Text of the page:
Walt's reaction to the strike

According to Collider, lots of employees were aware that Lessing was in some ways pulling the strings. He was extremely anti-union and is thought to have prodded the Disneys' anti-communist inclinations to keep them at odds with the Guild. Ward Kimball, a legendary animator and one of Disney's famed Nine Old Men, would later say, "Walt was a nice guy. He was wrapped up in his cartoons and animation, so he relied on what Gunther Lessing told him [about the union], and Gunther Lessing was a pack of lies." Even if some of his employees didn't point the finger at him, Walt was still incensed by what was happening at his studio, though it appears his ire was misguided.

Babbitt and an artist named Dave Hilberman, who helped organize the strike, were said to have communist leanings, but the vast majority of the other employees did not, per PJ Media. Still, Walt and Roy decided to blame the attempts at unionization and the strike on communism.

Roy Disney would later say that he and his brother felt that "money was never the basic problem in this thing, as much as communism." Roy was renowned for being the financial brains of the Disney operation, so whether he truly thought that communism was to blame or not, he would have no doubt been aware of the studio's difficult financial situation at the time and how it would have factored into the series of events that led to the strike.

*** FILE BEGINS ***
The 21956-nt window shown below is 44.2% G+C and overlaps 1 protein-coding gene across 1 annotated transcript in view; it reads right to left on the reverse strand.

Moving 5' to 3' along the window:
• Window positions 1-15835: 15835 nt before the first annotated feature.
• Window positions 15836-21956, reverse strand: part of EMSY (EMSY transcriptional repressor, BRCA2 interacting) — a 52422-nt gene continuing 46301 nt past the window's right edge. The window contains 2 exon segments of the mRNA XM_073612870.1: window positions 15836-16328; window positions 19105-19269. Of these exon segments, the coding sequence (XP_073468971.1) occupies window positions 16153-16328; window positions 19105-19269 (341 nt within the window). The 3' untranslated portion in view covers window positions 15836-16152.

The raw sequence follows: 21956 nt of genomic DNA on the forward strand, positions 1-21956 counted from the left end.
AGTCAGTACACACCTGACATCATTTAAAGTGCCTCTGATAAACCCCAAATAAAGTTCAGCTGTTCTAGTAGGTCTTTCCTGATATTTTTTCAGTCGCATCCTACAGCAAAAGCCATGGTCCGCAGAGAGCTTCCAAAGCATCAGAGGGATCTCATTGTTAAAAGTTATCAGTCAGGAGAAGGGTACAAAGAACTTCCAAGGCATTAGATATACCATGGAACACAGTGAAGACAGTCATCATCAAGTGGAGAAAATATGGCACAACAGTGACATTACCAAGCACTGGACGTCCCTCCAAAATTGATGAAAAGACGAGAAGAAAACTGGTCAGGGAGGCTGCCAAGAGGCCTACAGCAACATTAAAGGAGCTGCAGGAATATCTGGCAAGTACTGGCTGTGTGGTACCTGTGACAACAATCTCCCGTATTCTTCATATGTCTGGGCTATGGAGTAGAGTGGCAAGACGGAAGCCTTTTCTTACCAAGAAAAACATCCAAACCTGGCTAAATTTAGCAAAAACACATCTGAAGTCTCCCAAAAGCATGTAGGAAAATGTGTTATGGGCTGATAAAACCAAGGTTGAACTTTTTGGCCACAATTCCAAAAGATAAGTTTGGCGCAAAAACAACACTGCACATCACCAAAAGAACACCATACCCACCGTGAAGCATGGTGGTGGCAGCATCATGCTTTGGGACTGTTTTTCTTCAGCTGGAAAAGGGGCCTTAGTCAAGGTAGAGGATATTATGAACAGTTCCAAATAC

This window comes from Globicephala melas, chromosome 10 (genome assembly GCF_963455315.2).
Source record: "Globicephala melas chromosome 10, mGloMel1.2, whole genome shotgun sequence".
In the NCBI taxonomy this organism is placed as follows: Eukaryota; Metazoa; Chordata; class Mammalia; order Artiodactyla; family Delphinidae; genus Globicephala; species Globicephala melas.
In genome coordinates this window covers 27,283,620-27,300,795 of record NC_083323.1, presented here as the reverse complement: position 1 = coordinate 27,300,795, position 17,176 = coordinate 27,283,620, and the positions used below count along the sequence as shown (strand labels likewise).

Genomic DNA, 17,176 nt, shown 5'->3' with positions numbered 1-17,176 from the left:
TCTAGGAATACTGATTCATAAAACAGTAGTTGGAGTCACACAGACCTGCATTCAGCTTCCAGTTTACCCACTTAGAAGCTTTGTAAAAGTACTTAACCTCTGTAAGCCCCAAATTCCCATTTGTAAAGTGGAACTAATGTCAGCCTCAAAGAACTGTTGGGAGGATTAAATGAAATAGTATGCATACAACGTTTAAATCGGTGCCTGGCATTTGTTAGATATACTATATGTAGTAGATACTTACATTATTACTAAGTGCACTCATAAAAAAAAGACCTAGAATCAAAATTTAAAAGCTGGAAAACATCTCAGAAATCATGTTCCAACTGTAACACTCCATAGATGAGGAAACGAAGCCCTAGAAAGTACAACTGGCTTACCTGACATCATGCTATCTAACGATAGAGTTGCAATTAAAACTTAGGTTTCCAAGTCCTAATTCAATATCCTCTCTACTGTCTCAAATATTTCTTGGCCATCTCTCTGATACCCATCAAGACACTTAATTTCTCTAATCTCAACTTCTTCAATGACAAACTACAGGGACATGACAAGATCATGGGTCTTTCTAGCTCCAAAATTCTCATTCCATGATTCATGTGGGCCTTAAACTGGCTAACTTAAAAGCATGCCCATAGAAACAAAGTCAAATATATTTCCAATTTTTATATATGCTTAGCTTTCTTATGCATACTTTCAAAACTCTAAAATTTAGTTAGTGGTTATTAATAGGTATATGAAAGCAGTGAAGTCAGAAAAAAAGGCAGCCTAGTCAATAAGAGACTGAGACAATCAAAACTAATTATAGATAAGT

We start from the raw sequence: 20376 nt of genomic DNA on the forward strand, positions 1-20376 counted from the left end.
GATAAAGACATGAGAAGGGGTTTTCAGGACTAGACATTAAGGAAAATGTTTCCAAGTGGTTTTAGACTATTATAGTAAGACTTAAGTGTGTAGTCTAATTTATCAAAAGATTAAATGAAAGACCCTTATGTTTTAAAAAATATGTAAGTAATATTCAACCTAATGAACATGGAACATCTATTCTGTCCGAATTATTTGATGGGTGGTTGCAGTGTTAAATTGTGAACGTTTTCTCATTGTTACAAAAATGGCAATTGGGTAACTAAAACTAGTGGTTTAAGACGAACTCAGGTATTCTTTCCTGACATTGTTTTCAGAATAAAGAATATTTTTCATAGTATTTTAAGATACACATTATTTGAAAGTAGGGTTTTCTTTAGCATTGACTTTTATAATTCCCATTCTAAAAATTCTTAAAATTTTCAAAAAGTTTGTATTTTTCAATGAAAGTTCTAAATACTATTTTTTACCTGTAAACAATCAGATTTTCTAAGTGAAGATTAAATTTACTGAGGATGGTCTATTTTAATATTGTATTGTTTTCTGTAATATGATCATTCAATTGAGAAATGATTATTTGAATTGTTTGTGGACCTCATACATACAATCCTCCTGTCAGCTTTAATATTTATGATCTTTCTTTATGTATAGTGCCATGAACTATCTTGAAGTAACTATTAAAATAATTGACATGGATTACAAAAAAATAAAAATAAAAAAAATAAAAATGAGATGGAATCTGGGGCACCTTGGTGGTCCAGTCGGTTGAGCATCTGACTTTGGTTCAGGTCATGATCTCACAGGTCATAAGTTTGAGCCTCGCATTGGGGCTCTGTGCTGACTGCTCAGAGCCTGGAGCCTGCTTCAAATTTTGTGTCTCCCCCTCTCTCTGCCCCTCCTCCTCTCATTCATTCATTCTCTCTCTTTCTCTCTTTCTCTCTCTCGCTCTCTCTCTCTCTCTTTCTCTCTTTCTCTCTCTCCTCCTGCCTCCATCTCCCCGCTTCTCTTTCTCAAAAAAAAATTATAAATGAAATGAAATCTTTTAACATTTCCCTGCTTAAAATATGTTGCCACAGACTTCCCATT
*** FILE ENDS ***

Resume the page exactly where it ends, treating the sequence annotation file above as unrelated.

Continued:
The strike comes to an end, and Babbitt's career continues

Babbitt claimed that the Guild represented the majority of the studio's animators, which Walt doubted. Eventually, the Guild asked if they could compare their enrollment list to Disney's payroll, but he declined, saying instead of saying that he wanted to leave it to an employee vote as to which union the company's animators would become part of. Walt's refusal to have the Guild crosscheck nearly put the studio in deeper financial trouble, as this inched the studio closer to landing on a list of companies and studios that union animators should stay away from.

Eventually, both sides agreed to bring mediators from the National Labor Relations Board. They arrived in late July, and less than one week later, ruled in favor of the Guild. The studio was required to ink a deal with the Guild, and its members saw 25% pay increases and 100 hours in back pay, according to HistoryNet. The animators went back to work, but for whatever reason, there was suddenly no work for Art Babbitt to do, which led to him being laid off that November. He — with the help of the Guild — sued the studio in October 1942 and came out victorious.

Art Babbitt won his job back, but with the United States at war, he enlisted in the Marines and served for three years in the Pacific. Disney kept his position open, but the relationship was irreparable, and he left the company in 1947. Babbitt worked at other studios, including United Productions of America and Hanna-Barbera. Per Walt Disney Archives, Babbitt retired in 1983; he died in 1992.